Building the Oracle Database Docker Image

Now that Docker is up and running, I can start building the image. First, I need to get the Docker build files and the Oracle install binaries. Both are easy to obtain, as shown below. Note that I use the oracle Linux user for all the following steps, which I have enabled previously to communicate with the Docker daemon.

Obtaining the Required Files

We need the GitHub build files and Oracle installation binaries.

GitHub Build Files

First, I have to download the Docker build files. There are various ways to do this. I can, for example, clone the Git repository directly. But for simplicity and for the people who aren’t familiar with Git, I will just use the download option on GitHub itself. If you go to the main repository URL, you will see a green button saying Clone or download. By clicking on it, you will have the option Download ZIP. Alternatively, you can just download the repository directly via the static URL.

[oracle@localhost ~]$ wget https://github.com/oracle/docker-images/archive/master.zip
--2017-08-20 14:31:32-- https://github.com/oracle/docker-images/archive/master.zip
Resolving github.com (github.com)... 192.30.255.113, 192.30.255.112
Connecting to github.com (github.com)|192.30.255.113|:443... connected.
HTTP request sent, awaiting response... 302 Found
Location: https://codeload.github.com/oracle/docker-images/zip/master [following]
--2017-08-20 14:31:33-- https://codeload.github.com/oracle/docker-images/zip/master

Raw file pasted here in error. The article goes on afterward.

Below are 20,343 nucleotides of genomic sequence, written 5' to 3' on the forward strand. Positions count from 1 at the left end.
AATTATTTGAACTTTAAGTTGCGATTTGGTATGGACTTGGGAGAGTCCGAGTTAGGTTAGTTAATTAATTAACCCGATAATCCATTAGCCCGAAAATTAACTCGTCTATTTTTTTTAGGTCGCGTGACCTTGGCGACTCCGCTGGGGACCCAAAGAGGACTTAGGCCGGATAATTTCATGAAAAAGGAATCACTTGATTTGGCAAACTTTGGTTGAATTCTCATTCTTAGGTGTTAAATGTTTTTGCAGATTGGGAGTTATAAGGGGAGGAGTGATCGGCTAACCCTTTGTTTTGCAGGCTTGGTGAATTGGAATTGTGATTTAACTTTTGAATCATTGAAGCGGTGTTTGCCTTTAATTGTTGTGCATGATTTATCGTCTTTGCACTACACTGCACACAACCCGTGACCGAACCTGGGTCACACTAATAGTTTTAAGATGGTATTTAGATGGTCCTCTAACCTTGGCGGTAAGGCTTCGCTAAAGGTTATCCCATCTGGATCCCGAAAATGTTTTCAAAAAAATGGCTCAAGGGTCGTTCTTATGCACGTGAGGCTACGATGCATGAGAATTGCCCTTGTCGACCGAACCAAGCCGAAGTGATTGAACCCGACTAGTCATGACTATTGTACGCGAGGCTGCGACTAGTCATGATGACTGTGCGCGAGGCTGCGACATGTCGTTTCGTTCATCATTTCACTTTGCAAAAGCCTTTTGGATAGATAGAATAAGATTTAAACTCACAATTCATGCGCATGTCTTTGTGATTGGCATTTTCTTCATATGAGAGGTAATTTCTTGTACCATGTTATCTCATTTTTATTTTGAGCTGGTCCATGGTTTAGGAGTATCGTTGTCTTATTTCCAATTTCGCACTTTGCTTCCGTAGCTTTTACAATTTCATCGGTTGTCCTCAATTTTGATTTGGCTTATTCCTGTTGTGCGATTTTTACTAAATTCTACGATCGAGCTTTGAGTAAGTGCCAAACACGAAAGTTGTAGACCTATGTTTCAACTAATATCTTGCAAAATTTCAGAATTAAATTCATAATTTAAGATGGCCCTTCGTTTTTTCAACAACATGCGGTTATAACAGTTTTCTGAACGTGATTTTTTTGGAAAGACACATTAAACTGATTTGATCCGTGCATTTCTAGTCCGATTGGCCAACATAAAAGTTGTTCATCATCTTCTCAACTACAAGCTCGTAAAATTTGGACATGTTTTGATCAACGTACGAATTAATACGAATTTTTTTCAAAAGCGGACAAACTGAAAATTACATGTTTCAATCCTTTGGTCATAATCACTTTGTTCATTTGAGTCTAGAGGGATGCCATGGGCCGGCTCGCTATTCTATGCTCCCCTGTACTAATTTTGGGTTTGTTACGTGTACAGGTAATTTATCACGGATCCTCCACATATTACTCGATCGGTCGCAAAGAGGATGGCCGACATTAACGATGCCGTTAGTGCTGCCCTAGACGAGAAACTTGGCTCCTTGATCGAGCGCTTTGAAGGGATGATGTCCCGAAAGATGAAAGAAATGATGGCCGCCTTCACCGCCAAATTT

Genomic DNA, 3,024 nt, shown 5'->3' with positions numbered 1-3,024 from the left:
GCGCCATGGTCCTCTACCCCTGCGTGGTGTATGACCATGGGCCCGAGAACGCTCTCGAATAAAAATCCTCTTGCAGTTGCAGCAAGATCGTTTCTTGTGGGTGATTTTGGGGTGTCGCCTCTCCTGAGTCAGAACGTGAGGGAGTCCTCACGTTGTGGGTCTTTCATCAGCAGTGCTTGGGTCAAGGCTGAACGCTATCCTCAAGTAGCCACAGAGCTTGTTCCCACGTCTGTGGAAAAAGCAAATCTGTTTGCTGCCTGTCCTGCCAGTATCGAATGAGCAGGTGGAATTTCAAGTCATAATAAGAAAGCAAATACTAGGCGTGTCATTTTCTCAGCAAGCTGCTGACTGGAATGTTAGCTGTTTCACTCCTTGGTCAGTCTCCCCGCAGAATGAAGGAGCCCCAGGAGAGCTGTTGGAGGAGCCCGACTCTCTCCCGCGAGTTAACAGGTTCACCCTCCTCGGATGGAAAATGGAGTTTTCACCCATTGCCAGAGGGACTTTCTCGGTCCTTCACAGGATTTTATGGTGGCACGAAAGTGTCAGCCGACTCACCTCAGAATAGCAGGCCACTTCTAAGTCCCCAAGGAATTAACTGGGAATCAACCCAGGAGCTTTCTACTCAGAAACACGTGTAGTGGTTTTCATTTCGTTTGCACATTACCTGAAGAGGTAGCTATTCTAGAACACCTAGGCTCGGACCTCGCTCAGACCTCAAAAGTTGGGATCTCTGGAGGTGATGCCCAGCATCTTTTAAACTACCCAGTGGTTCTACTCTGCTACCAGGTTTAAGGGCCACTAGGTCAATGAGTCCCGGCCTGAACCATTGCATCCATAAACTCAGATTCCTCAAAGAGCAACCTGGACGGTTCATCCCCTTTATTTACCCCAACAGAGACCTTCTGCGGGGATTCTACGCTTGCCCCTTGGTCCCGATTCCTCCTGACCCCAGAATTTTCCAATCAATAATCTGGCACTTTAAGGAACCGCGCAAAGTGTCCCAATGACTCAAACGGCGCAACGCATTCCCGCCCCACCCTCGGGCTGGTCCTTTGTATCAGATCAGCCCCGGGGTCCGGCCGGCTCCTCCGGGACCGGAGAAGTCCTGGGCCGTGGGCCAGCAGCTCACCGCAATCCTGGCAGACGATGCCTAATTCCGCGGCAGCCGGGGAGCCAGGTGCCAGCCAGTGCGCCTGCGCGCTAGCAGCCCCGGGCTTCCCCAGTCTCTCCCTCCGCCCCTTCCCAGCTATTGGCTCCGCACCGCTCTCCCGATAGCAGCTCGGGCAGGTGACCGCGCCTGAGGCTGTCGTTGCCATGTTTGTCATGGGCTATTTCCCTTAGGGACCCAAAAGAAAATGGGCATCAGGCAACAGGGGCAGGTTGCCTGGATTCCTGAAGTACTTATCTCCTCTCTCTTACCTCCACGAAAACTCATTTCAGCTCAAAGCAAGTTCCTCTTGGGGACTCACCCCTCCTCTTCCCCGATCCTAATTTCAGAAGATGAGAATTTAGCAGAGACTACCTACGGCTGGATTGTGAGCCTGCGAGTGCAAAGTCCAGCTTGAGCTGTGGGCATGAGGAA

Resolving codeload.github.com (codeload.github.com)... 192.30.255.120, 192.30.255.121
Connecting to codeload.github.com (codeload.github.com)|192.30.255.120|:443... connected.
HTTP request sent, awaiting response... 200 OK
Length: unspecified [application/zip]
Saving to: ‘master.zip’

[ ] 4,411,616 3.37MB/s in 1.2s

2017-08-20 14:31:34 (3.37 MB/s) - ‘master.zip’ saved [4411616]

[oracle@localhost ~]$ unzip master.zip
Archive: master.zip
21041a743e4b0a910b0e51e17793bb7b0b18efef
creating: docker-images-master/
extracting: docker-images-master/.gitattributes
inflating: docker-images-master/.gitignore
inflating: docker-images-master/.gitmodules
inflating: docker-images-master/CODEOWNERS
inflating: docker-images-master/CONTRIBUTING.md
...
...
...
creating: docker-images-master/OracleDatabase/
extracting: docker-images-master/OracleDatabase/.gitignore
inflating: docker-images-master/OracleDatabase/COPYRIGHT
inflating: docker-images-master/OracleDatabase/LICENSE
inflating: docker-images-master/OracleDatabase/README.md
creating: docker-images-master/OracleDatabase/dockerfiles/
...
...
...
inflating: docker-images-master/README.md
[oracle@localhost ~]$

Oracle Installation Binaries

Just download the Oracle binaries from where you usually would. Oracle Technology Network is probably the place that most people go to. Once you have downloaded them, you can proceed with building the image:

[oracle@localhost ~]$ ls -al *database*zip
-rw-r--r--. 1 oracle oracle 1354301440 Aug 20 14:40 linuxx64_12201_database.zip

Building the Image

Now that I have all the files, it’s time to build the Docker image. You will find a separate README.md in the docker-images-master/OracleDatabase directory that explains the build process in more details. Make sure that you always read that file, as it will always reflect the latest changes in the build files! 

You will also find a buildDockerImage.sh shell script in the docker-images-master/OracleDatabase/dockerfiles directory that does the legwork of the build for you. For the build, it is essential that I copy the install files into the correct version directory. As I’m going to create an Oracle Database 12.2.0.1 image, I need to copy the installed ZIP file into docker-images-master/OracleDatabase/dockerfiles/12.2.0.1:

[oracle@localhost ~]$ cd docker-images-master/OracleDatabase/dockerfiles/12.2.0.1/
[oracle@localhost 12.2.0.1]$ cp ~/linuxx64_12201_database.zip .
[oracle@localhost 12.2.0.1]$ ls -al
total 3372832